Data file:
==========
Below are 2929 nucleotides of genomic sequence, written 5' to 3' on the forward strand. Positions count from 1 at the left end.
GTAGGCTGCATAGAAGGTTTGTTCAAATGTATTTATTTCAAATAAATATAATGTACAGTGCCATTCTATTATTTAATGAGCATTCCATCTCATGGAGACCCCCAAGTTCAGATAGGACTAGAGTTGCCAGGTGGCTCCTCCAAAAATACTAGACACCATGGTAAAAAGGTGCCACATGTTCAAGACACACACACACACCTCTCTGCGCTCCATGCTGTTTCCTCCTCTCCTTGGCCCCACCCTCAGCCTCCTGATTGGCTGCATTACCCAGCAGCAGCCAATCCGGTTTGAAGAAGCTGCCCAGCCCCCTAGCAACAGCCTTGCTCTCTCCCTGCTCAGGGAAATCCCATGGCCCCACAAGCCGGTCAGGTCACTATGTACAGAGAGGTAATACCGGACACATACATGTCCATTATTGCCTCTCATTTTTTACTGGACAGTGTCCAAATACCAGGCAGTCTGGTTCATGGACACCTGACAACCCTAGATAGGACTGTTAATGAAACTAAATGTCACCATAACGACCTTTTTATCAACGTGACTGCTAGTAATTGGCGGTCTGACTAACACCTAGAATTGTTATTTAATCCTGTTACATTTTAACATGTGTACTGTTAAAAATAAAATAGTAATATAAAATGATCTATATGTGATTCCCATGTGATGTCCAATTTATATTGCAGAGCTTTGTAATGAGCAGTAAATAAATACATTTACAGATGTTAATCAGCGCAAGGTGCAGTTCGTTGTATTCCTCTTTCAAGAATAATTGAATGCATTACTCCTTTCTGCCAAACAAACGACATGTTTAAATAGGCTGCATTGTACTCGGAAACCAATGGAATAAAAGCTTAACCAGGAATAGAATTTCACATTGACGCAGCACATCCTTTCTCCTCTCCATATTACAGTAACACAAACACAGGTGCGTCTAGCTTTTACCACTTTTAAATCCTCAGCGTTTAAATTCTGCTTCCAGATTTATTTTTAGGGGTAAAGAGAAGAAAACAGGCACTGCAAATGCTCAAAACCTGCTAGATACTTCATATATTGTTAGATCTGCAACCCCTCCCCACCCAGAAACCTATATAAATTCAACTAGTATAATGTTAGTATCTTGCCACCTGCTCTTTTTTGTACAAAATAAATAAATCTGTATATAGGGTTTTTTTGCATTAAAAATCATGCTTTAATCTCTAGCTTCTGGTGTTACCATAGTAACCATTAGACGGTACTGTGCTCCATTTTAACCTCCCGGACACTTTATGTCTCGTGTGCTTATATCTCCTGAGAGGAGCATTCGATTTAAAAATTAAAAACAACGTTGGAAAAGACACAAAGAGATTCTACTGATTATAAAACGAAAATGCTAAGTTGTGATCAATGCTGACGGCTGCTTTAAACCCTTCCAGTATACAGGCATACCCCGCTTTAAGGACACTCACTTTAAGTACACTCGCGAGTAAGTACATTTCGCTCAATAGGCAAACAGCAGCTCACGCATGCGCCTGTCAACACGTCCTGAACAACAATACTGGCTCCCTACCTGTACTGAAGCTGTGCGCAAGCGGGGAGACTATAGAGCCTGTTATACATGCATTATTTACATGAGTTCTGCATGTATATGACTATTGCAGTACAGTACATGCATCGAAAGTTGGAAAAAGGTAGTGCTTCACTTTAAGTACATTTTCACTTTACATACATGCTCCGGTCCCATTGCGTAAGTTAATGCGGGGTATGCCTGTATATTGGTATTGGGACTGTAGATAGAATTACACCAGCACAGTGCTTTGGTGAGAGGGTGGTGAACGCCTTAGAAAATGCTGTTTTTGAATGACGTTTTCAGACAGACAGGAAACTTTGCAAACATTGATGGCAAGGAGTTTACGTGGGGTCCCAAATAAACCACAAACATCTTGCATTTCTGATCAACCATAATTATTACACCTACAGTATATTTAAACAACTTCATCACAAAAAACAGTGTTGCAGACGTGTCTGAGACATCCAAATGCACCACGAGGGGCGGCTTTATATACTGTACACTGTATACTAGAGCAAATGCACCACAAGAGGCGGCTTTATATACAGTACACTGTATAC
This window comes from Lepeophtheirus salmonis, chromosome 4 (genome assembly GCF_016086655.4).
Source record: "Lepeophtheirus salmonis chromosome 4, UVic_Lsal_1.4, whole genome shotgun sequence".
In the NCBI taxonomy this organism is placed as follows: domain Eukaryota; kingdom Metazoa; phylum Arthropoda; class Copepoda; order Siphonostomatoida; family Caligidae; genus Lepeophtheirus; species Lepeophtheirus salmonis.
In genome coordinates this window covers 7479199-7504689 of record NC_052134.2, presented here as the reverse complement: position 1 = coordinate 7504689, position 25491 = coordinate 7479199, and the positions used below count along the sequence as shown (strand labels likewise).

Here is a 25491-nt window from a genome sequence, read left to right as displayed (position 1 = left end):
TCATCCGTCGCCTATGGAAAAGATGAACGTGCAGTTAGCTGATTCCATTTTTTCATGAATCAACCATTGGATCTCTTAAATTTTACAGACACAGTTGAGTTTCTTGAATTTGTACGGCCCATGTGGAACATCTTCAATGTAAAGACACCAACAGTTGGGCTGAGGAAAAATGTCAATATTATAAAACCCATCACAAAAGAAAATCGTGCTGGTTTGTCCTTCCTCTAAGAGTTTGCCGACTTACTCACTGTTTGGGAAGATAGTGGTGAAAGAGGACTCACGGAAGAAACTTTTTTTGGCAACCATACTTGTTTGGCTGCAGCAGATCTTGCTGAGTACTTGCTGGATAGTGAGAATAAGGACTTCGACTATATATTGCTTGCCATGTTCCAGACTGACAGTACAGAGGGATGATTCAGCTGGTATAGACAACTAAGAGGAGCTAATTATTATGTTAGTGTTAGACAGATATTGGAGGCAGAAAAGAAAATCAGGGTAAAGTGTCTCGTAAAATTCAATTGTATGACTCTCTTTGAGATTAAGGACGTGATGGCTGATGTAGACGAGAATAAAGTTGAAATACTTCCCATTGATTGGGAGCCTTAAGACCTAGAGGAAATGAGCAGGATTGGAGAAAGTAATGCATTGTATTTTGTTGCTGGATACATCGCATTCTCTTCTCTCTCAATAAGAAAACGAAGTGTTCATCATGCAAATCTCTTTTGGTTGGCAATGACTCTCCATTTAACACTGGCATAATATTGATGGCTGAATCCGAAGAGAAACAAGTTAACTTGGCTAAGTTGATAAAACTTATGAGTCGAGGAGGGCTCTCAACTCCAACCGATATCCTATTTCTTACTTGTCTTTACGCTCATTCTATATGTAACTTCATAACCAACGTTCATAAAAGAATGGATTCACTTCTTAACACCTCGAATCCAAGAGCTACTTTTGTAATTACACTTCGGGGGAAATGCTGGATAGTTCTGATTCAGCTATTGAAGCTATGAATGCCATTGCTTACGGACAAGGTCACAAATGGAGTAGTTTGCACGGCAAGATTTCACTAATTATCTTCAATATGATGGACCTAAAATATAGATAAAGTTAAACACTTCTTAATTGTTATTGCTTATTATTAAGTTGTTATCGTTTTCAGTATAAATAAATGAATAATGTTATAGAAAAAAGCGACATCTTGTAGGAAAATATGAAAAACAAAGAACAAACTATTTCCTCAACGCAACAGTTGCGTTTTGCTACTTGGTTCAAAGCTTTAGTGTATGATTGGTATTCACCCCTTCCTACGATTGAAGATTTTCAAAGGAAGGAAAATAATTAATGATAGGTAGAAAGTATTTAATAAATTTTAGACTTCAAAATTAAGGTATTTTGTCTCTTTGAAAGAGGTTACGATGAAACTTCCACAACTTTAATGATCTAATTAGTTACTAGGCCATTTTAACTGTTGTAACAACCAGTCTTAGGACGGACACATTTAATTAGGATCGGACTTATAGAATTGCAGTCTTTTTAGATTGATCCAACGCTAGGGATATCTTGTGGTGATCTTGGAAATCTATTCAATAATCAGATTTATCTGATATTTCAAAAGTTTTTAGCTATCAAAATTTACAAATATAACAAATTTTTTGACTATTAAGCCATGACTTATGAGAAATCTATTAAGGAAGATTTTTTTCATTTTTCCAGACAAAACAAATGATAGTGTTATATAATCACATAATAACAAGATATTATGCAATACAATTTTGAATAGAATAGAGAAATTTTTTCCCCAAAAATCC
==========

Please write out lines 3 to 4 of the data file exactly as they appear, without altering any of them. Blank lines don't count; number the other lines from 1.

This window comes from Lepeophtheirus salmonis, chromosome 4 (genome assembly GCF_016086655.4).
Source record: "Lepeophtheirus salmonis chromosome 4, UVic_Lsal_1.4, whole genome shotgun sequence".